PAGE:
There are differences between **Parametric Models** (e.g. Kaplan-Meier), **Semi-Parametric Models** (e.g. Cox Proportional Hazard), and **Non-Parametric Models**.

The graph below gives the main pieces of information. A survival analysis can be defined as consisting of two parts: the core survial object with a time indicator plus the corresponding event status (used to calculate the baseline hazard). The second part of the survival model consists of the covariates.

We have to keep in mind that both of these parts can have a different distributions, or it is totally possible that no distribution at all is assumed.

There are many distributioin and these distributions have different probability patterns in hisogram depending on th fiel of reseach. For example, in economics a **Pareto distribution** is often used to described the wealth situation in a given society. It is a fairly good way to show if a large chunk of money is owned by just a small amount of people. In survival analysis, there is not a clear cut, there are a few of commonly used. Mainly the **Exponential Distribution** as well of the **Weibull Distribution** are common choices.

**Prostate Cancer Dataset**

We will use as a template for survival analysis the prostate cancer dataset. The dataset come from a study on prosthetic cancer patients, and it contains several variables to indicate or are in correlation with prosthetic cancer. The data contain 63 patients and 8 independent variables. The main goal is to compare two different treatments identified with 1 or 2. Both ot these are surgical treatments which are pretty much indicative in higher stages of prostate cancer. The two tretments 1 and 2 differ in the amount of removed tissue and the type of tisue it was primarily removed.

The time in the dataset was measured in months. The variable **status** can be 0=censoring (loss of follow up or quitting the study), or 1=no censoring. The variable **sh** is the blod measurement hormone. The variable **size** is the tumor size at the beginning of the study. The variable **index** is the **Gleason Scoring System**, because tumor has different stages and they actually start to metastasize other boby parts at higher index of **Gleason Scoring System**.

```
prost <- read.table("C:/07 - R Website/dataset/TS/prostate-cancer.txt", header = FALSE)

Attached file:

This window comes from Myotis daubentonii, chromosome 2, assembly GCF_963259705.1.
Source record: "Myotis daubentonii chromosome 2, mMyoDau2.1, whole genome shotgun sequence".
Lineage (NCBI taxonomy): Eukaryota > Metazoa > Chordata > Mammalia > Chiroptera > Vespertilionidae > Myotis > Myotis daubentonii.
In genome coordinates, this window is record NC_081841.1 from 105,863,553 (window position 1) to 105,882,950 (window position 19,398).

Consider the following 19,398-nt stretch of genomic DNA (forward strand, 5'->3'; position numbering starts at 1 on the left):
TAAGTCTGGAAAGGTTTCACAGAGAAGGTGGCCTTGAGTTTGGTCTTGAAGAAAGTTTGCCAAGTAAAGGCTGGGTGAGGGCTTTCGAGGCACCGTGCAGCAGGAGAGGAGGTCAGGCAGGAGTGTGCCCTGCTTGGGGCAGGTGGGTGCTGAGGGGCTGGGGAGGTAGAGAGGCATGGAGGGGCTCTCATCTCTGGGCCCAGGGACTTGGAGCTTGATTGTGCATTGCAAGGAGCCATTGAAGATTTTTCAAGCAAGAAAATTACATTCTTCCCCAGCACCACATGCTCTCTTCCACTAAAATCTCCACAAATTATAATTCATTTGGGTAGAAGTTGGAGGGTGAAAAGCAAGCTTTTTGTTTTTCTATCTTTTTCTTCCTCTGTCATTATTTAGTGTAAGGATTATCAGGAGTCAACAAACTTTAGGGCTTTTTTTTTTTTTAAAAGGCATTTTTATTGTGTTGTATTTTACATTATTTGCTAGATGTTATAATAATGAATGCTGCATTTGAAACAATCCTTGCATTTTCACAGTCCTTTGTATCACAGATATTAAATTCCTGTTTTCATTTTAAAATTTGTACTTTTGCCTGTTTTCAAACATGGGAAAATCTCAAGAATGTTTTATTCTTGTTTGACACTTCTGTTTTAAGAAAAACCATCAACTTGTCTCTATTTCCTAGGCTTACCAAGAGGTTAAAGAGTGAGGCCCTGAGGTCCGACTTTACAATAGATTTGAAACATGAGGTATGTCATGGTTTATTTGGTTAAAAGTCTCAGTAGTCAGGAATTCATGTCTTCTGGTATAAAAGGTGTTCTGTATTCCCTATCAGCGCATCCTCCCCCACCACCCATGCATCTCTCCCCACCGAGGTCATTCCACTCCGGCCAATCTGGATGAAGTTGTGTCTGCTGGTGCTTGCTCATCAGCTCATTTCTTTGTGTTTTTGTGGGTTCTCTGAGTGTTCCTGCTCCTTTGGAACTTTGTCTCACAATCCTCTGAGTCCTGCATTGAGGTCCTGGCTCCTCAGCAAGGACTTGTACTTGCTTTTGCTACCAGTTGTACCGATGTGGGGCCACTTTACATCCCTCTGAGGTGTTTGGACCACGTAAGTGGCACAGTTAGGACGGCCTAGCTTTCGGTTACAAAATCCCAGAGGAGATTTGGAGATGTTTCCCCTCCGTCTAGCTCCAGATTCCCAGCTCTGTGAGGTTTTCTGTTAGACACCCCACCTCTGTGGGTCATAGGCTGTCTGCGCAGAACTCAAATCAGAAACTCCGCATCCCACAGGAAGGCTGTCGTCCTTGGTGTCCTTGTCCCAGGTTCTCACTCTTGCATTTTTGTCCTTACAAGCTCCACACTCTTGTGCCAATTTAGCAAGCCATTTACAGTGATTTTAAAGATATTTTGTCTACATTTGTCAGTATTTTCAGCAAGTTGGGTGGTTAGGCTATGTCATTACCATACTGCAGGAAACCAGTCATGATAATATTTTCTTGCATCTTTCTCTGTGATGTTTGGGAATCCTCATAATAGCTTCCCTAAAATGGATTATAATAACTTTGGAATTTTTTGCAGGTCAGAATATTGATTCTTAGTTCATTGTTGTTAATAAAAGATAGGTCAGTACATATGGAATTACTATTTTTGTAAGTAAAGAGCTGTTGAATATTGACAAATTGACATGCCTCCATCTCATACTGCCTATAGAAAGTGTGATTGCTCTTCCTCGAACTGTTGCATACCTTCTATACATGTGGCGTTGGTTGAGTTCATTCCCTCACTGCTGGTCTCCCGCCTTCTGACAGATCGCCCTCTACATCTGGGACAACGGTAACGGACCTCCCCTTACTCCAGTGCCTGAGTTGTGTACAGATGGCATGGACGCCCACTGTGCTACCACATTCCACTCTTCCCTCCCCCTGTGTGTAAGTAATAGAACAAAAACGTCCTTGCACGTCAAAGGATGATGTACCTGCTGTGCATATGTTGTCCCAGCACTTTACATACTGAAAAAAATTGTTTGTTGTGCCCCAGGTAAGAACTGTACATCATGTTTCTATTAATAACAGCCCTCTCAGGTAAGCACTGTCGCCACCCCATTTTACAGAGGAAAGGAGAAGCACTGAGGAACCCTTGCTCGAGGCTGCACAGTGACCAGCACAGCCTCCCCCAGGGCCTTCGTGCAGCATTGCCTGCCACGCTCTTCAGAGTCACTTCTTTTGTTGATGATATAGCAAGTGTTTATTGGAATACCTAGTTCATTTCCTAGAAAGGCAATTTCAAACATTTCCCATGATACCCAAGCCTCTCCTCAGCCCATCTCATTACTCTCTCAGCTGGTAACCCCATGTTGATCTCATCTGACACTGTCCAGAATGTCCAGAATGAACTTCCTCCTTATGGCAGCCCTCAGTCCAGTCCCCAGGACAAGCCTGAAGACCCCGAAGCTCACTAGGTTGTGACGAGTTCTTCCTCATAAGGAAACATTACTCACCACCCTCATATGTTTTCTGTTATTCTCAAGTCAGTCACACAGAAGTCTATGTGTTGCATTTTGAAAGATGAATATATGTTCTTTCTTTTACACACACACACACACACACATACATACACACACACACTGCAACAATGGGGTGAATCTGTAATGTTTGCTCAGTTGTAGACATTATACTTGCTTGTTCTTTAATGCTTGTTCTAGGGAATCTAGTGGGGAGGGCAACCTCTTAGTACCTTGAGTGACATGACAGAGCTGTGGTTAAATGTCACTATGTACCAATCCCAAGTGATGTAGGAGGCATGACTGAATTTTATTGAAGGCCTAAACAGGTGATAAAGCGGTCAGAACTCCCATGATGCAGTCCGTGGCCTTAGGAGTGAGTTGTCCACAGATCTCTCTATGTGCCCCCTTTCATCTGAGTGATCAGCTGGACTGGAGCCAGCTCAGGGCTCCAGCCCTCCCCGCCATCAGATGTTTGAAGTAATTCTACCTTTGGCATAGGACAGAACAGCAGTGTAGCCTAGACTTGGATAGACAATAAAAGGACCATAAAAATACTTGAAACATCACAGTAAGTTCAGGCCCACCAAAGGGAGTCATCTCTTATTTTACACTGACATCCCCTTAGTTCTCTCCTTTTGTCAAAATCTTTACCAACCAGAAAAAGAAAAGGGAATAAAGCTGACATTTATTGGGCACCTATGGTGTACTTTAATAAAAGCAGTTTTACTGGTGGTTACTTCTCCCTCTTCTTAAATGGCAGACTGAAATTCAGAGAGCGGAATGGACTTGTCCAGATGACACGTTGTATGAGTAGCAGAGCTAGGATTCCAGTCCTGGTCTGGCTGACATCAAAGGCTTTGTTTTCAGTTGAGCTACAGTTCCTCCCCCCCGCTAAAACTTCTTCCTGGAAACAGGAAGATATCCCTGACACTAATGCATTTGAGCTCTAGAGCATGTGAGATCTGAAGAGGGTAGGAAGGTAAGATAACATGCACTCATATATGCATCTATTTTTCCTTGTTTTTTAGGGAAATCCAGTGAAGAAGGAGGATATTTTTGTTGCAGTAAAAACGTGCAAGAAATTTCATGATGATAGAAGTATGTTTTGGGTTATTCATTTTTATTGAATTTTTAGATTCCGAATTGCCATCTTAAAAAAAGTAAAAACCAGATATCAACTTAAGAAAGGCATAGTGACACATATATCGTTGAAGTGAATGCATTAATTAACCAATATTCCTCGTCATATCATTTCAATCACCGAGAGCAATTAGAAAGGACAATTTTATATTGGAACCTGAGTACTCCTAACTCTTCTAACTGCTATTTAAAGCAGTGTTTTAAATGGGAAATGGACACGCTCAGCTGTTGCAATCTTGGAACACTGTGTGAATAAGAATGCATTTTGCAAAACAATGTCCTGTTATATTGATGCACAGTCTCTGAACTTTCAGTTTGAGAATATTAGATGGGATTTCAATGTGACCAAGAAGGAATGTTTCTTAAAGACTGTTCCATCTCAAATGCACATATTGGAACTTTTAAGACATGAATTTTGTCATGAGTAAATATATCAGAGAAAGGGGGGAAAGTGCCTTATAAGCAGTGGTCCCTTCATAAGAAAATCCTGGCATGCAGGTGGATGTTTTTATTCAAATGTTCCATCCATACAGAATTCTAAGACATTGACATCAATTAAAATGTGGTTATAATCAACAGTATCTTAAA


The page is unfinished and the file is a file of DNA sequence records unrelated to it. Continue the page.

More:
colnames(prost) = c("patient", "treatment", "time", "status", "age", "sh", "size", "index")
head(prost)
```

```
patient treatment time status age sh size index
1 1 1 65 0 67 13.4 34 8
2 2 2 61 0 60 14.6 4 10
3 3 2 60 0 77 15.6 3 8
4 4 1 58 0 64 16.2 6 9
5 5 2 51 0 65 14.1 21 9
6 6 1 51 0 61 13.5 8 8
```

```
# Parametric model
library(flexsurv)
weib_mod <- flexsurvreg(Surv(time, status) ~ treatment + age + sh + size + index, data=prost, dist = "weibull")
exp_mod <- flexsurvreg(Surv(time, status) ~ treatment + age + sh + size + index, data=prost, dist = "exp")
plot(weib_mod) # weibull curve
lines(exp_mod, col="blue")
```

The idea behind the **Exponential distribution** is that the probability of an event is exactly the same at any time point. On the other hand, in the very popular Gaussian normal distribution it is assumed that most of events take place somewhere around the mean of the survival curve. The **Weibull distribution** allows us to set the time point on the survival curve where most of the events will take place. This is especially interesting when we have a situation where the events take place mostly at the end of the study. For example, the longer a person lives, the higher the probability of death will be. For humans this is expecially true after 70 years of life.

From the graph above, the black line is a classic step plot of the survival object. Essentially, the black line is a Kaplan-Meier plot which we can easly comapre against the red line which is our fit of the Weibull based survival curve. From the red line, we can see that at the beginning the line is more like a flat line, and this is because of the nature of the Weibull distribution, where the event probability is assumed to be higher at the end than at the beginning.

In blue we have the line of the exponential distribution which is a constant slope, in fact, the underlying assumption for exponential distribution is a constant probability of events throughout the whole serie. This assumption is often not a good fit in survival analysis. In fact, we can see from the graph above the discrepancy between the Keplan-Meier and the blue line. That is not a good sign and proves that the Weibull curve is a much better fit for this dataset.